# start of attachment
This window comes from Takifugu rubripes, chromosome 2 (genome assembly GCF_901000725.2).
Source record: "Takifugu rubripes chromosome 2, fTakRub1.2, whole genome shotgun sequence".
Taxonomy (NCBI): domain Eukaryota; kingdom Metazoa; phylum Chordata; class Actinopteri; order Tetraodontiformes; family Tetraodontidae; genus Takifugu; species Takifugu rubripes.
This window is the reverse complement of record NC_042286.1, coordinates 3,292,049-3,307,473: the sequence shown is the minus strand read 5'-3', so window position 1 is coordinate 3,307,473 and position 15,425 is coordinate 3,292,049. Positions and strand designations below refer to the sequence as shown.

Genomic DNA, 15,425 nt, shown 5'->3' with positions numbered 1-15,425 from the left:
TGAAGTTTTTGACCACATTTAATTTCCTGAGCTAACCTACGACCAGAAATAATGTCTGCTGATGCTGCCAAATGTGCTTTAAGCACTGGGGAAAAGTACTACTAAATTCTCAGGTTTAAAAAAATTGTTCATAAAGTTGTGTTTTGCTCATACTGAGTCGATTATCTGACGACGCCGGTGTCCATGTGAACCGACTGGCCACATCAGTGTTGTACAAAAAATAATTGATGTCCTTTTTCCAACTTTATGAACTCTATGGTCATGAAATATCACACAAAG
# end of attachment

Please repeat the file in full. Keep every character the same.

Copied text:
This window comes from Takifugu rubripes, chromosome 2 (genome assembly GCF_901000725.2).
Source record: "Takifugu rubripes chromosome 2, fTakRub1.2, whole genome shotgun sequence".
Taxonomy (NCBI): domain Eukaryota; kingdom Metazoa; phylum Chordata; class Actinopteri; order Tetraodontiformes; family Tetraodontidae; genus Takifugu; species Takifugu rubripes.
This window is the reverse complement of record NC_042286.1, coordinates 3,292,049-3,307,473: the sequence shown is the minus strand read 5'-3', so window position 1 is coordinate 3,307,473 and position 15,425 is coordinate 3,292,049. Positions and strand designations below refer to the sequence as shown.

Genomic DNA, 15,425 nt, shown 5'->3' with positions numbered 1-15,425 from the left:
TGAAGTTTTTGACCACATTTAATTTCCTGAGCTAACCTACGACCAGAAATAATGTCTGCTGATGCTGCCAAATGTGCTTTAAGCACTGGGGAAAAGTACTACTAAATTCTCAGGTTTAAAAAAATTGTTCATAAAGTTGTGTTTTGCTCATACTGAGTCGATTATCTGACGACGCCGGTGTCCATGTGAACCGACTGGCCACATCAGTGTTGTACAAAAAATAATTGATGTCCTTTTTCCAACTTTATGAACTCTATGGTCATGAAATATCACACAAAG